This is not a revisionist piece arguing that On the Waterfront is "really" a coded attack on HUAC and its Hollywood toadies. Life isn't that simple and neither is art. Just as dreams can bear multiple interpretations—sometimes simultaneously disclosing what we want them to mean, and what we desperately hope they don't mean—so can movies. The moral and artistic muddle of On the Waterfront—its combination of canny self-justification of what did happen, and stark, foregrounded and probably unintended guilt over what should have happened—ultimately works in the movie's favor, merging into a story not beholden to any particular political reading, and letting the film transcend its origins in the filmmaker's own lives and become archetypal, universal.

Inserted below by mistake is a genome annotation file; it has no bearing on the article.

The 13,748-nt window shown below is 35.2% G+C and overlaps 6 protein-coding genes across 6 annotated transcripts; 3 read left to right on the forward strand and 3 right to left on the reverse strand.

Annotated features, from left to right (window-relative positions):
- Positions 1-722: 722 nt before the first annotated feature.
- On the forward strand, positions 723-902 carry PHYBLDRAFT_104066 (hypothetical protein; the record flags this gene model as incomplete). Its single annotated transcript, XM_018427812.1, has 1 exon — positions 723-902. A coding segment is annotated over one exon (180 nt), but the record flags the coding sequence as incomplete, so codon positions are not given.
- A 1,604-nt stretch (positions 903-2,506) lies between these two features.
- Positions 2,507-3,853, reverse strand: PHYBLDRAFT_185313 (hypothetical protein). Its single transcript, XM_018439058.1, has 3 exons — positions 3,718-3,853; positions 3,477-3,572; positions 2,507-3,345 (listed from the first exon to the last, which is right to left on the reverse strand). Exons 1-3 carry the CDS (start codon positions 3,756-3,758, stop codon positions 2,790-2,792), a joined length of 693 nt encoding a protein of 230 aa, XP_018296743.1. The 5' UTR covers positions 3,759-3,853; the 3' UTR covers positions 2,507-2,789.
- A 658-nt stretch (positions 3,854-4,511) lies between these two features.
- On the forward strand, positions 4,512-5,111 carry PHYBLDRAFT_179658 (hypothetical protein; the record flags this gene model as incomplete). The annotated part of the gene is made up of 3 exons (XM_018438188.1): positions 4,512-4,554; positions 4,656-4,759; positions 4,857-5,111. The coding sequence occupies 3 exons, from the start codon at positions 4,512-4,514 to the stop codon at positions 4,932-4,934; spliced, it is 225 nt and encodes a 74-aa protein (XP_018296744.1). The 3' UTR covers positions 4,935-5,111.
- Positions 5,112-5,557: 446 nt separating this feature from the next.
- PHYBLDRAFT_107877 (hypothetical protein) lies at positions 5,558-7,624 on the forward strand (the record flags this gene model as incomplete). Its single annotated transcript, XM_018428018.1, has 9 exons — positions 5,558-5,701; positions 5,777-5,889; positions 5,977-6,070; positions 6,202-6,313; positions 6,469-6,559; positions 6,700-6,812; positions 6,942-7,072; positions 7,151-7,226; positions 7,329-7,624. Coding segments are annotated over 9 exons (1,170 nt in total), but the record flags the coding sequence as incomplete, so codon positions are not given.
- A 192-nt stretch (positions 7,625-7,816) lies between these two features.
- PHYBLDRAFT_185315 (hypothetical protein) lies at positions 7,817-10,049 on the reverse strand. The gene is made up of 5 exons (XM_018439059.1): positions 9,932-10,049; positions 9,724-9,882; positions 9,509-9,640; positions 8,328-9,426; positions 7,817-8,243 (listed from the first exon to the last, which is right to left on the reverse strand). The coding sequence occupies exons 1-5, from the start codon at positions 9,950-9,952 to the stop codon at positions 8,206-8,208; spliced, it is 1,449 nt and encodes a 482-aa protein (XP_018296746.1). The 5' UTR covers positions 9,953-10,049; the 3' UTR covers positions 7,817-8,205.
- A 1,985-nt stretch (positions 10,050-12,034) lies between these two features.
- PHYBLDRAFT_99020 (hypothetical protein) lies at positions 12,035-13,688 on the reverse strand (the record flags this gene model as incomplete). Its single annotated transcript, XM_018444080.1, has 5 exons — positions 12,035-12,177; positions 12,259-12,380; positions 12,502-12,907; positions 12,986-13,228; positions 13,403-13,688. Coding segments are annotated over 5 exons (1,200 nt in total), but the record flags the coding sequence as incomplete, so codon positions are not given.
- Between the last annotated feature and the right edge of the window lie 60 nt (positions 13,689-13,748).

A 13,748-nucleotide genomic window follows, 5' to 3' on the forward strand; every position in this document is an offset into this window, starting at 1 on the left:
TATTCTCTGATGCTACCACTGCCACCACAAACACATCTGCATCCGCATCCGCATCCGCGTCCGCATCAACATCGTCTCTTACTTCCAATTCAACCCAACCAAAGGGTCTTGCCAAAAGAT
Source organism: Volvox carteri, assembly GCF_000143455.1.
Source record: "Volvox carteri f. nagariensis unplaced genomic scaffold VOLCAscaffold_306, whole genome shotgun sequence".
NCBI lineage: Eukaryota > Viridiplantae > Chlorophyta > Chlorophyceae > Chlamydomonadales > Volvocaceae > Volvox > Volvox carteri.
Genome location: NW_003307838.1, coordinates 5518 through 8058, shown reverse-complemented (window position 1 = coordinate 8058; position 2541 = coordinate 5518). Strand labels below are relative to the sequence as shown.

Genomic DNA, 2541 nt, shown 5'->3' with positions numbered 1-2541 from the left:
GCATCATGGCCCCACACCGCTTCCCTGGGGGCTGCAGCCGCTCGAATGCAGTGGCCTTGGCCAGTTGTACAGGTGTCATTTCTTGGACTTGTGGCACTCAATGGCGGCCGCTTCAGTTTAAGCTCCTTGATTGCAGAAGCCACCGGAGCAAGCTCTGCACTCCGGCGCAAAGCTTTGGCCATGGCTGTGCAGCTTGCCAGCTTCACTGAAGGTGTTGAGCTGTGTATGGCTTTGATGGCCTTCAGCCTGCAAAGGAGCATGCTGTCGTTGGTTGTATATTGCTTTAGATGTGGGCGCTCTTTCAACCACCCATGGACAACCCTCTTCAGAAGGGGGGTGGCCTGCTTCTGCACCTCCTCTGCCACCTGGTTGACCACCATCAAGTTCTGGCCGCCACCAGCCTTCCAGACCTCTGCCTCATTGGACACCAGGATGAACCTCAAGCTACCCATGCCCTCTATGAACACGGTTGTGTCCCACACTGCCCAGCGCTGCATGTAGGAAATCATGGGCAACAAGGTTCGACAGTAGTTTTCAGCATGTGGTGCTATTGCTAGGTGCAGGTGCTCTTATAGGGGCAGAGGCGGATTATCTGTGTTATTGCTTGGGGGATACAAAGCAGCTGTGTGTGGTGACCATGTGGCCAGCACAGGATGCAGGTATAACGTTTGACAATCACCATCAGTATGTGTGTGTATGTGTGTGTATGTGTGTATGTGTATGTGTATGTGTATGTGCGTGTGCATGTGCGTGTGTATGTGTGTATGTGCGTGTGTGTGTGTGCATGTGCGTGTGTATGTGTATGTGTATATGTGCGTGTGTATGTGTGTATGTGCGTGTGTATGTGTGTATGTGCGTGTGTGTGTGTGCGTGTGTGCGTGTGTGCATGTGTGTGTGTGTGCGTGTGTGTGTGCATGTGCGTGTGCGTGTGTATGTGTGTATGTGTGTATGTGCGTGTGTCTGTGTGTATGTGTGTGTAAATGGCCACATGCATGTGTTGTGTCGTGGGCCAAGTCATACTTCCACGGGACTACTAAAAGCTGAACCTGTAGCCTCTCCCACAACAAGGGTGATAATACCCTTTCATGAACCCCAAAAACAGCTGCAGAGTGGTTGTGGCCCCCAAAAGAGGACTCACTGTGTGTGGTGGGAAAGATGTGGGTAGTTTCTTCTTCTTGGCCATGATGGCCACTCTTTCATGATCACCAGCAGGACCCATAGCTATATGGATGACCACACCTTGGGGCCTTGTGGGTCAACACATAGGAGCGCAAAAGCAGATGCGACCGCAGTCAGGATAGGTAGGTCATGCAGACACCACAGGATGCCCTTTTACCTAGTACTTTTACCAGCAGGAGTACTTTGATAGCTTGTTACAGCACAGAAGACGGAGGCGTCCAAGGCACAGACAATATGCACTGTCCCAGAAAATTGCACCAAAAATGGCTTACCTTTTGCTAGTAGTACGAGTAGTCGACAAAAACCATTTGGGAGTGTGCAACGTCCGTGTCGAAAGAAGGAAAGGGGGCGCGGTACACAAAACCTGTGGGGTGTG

It's worth noting that High Noon, a political call-to-arms written by blacklisted Communist Carl Foreman out of frustration of Hollywood and America's collective complicity in the blacklist, is the movie most often screened at the White House, beloved by Ronald Reagan as well as Bill Clinton. On the Waterfront is an equally malleable fable. It's a conflicted work by conflicted men, a story fueled not just by defiant assertions that its makers did the right thing, but also by a gnawing fear that they didn't, and that their cowardice, unlike Terry's, can never be redeemed.